It’s been a few months since my last post, which is pretty lame. February in fact…! I cannot believe how or where the time has gone. But we have made significant progress.
So, I’ll be trying to post a bunch of articles to catch up. As is typical of Sydney, and our particular area to the north, we were beset by rain in February and March. We thought we’d had the worst of it the August (2016) before as that wet season had set us back approximately 6 weeks. It’s hard to wrap one’s head around why or how 3 weeks of rain sets back the project by 6 weeks …but it’s usually because things need to dry while trades need to be rescheduled.
But we reached February with the exterior up, and the second level Weathertex (mostly) painted before the weather turned bad.
Fortunately, the rain also helped us check for any last remaining leaks – a job best done long before internals are done and good quality floors and walls are installed.
Onto the pool completion, the master bathroom, more plumbing and electricity, and some travel in the months between March – July, but first here are some a photos from late February:
Pre-primed, unpainted Weathertex Weathergroove Smooth 150s. This is a wonderful sustainable Australian invention, 97% hardwood and 3% wax. Looking up to the cedar sashless bathtub window by Moars. Brick below will be painted Natural White (Dulux)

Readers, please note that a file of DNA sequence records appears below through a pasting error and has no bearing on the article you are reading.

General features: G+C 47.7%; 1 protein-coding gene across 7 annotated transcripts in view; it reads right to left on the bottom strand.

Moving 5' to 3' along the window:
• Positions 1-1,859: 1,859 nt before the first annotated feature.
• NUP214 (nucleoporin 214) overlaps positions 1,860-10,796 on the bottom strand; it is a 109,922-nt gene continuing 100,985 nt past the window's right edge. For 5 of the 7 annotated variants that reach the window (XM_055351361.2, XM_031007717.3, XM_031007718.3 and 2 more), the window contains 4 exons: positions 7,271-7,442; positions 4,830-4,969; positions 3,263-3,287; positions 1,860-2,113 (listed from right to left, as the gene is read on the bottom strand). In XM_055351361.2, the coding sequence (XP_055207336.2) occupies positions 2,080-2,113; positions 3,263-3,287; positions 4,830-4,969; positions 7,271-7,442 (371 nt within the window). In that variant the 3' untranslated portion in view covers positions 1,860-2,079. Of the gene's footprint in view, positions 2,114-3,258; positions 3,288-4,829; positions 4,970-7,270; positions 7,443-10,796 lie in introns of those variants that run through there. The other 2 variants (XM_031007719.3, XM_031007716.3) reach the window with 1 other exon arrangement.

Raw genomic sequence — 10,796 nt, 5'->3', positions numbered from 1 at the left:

The new back deck, washed before and drying before oiling, runs along the entire rear of the original Pettit & Sevitt Lowline structure. Our bedrooms will stay much the same, we love the feel of the house inside. The original painted bricks needed to be stripped in order to take fresh paint properly. This will be restored to Dulux Natural White in keeping with the whole Lowline and bottom level.
Painting Weathertex is ideally, a 2 person job. One person painting the grooves while the other rapidly smooths the paint onto the board with the roller. Use good brushes and microfibre rollers. This Weathertex is so smooth that some paint does not apply to well. Dulux was the answer for us. We gave the new cedar windows another coat of Sikkens oil while the scaffolds were up.
The two extensions in Dulux Monument. The first is above the old carport (now garage), and the second (on the right) is on top of the additional room added to the Lowline. The new Lowline fascia is also Weathertex as the old timber had been replaced in small pieces over the years and was fully rotted. New roof and fascia are in Colorbond Monument. The cedar windows mimic, in style, the original Pettit & Sevitt floor to ceiling windows. Our box gutters are absolutely massive, on account of a general paranoia and wish to avoid future water or roof issues. All up we needed about 5 packs of Weathertex